Doctor Who: Be afraid, be slightly afraid

The truth is he came to save us not from an alien invasion, but to stop us from turning over to ITV on a Saturday evening. Now that, in the form of Christopher Eccleston, he faces the extra-terrestrial forces of satellite television, what hope does he have of sending the nation's children whimpering behind their Ikea sofas?
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The Independent Online

"Fear makes companions of us all." So said a sharp-eyed, slightly-built man who first appeared on our TV screens in an astrakhan hat, black cape and Victorian cravat, his long, white hair swept back. A curious figure, in good shape for his apparent age, if a little strangely dressed for this, his first appointment on Earth - 5.15pm sharp, Saturday 23 November 1963.

"Fear makes companions of us all." So said a sharp-eyed, slightly-built man who first appeared on our TV screens in an astrakhan hat, black cape and Victorian cravat, his long, white hair swept back. A curious figure, in good shape for his apparent age, if a little strangely dressed for this, his first appointment on Earth - 5.15pm sharp, Saturday 23 November 1963.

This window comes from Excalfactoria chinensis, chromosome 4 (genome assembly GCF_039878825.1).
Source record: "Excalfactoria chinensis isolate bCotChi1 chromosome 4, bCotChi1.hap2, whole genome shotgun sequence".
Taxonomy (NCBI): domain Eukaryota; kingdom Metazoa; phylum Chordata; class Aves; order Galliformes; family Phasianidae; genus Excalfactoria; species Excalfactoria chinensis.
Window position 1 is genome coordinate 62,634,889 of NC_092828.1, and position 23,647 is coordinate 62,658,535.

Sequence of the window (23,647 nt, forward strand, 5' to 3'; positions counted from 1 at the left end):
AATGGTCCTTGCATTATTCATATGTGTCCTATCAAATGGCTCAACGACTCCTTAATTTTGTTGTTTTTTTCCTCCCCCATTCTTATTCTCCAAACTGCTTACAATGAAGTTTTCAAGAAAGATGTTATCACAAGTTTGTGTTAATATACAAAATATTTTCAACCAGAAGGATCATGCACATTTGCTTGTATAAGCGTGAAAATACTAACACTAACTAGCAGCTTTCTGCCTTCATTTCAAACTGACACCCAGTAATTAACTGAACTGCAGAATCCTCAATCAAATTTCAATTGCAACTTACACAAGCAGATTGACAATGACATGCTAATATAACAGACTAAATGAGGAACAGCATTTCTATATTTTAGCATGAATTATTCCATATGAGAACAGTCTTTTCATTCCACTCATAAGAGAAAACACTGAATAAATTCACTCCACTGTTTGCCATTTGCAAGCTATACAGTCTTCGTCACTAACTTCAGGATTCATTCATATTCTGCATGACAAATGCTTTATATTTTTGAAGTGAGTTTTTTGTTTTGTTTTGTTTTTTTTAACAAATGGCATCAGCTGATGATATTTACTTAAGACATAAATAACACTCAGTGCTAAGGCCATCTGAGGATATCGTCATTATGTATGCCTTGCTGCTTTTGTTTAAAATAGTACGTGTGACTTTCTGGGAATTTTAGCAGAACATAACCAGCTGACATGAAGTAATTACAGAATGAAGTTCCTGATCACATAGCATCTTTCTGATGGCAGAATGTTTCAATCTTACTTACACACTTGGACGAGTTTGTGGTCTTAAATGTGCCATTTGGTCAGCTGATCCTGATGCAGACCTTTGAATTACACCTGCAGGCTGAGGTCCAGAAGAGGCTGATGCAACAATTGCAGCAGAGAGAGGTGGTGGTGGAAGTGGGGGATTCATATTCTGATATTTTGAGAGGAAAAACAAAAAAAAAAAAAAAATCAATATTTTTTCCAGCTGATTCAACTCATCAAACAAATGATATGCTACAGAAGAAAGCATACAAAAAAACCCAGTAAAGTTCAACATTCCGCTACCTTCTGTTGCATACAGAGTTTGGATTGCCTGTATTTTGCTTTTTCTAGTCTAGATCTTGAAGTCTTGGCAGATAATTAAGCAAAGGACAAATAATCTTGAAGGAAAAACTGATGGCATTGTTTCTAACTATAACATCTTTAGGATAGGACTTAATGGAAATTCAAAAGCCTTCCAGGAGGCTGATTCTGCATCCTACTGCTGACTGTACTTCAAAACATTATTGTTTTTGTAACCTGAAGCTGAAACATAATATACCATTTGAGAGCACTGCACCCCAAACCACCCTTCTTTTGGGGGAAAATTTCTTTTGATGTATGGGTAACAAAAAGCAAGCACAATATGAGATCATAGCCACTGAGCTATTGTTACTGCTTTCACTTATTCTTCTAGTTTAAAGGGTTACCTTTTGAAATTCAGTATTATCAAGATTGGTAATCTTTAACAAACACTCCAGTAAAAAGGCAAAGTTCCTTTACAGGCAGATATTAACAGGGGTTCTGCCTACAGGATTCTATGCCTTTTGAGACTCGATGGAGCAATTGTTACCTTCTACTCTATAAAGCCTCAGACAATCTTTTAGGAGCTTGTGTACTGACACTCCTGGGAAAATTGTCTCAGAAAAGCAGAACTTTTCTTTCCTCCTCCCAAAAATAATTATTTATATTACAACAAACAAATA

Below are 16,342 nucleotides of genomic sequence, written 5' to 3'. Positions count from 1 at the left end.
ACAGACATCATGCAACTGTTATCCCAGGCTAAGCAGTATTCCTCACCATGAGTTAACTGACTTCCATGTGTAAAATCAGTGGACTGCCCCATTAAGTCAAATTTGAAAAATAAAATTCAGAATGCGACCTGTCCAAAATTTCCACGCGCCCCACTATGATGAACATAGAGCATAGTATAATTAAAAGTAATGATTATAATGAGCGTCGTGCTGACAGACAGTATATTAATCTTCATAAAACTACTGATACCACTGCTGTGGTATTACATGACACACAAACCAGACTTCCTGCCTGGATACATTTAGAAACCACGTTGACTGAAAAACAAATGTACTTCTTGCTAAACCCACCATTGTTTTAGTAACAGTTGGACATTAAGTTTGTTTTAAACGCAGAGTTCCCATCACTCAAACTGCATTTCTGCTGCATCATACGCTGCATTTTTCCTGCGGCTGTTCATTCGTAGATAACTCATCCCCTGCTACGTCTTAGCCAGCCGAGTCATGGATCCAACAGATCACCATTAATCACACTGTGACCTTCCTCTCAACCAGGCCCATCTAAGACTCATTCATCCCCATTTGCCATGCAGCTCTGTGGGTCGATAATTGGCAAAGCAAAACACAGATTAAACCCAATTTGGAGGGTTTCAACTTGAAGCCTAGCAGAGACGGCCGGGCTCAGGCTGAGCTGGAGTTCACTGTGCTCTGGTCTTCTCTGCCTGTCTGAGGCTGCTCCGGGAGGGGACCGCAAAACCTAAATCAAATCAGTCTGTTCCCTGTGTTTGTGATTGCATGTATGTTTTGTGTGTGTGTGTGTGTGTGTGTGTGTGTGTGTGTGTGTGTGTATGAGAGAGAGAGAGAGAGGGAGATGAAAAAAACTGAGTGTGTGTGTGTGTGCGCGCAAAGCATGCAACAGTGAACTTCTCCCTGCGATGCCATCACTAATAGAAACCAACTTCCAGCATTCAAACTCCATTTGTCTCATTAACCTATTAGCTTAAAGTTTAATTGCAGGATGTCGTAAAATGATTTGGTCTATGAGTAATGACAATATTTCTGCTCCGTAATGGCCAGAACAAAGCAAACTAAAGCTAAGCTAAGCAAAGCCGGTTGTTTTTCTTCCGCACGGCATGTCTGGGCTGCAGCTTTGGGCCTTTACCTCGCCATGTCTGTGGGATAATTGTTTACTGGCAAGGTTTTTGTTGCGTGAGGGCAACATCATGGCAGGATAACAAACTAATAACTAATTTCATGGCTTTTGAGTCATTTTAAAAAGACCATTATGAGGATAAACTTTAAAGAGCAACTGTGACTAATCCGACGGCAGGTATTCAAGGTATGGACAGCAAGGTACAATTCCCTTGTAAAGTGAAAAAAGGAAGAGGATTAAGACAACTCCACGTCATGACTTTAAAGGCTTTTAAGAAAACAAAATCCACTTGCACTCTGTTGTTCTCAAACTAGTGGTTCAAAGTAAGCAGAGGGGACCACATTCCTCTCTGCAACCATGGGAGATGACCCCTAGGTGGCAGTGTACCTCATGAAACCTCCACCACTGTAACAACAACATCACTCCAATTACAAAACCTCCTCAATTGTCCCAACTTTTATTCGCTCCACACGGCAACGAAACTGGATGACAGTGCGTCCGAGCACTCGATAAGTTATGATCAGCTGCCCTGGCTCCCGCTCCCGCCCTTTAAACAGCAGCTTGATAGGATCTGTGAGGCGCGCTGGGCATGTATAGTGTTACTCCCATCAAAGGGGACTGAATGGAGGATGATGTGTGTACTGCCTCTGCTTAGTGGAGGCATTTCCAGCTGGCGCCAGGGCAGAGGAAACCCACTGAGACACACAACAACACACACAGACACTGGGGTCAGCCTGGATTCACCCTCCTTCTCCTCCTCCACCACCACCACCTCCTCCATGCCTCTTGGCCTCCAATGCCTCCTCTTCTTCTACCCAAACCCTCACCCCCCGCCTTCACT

Yet given that he was, as we would learn, already more than seven centuries past his first free bus pass, his agility was miraculous.

From the start, Doctor Who's ability to discern key moments in Earth time and space was uncanny. The day before the broadcast of the first Doctor Who episode, President Kennedy had been assassinated, an event that boosted its audience by catching viewers waiting for the early evening news. The day before that first episode also brought the deaths of C S Lewis and Aldous Huxley, writers whose mysticisms would have been at one with The Doctor in his more messianic moods. The day after that first episode, Lee Harvey Oswald was shot. Beyond that weekend, there was change in the air too. Harold Macmillan had just quit as Prime Minister, and Harold Wilson was less than a year from power.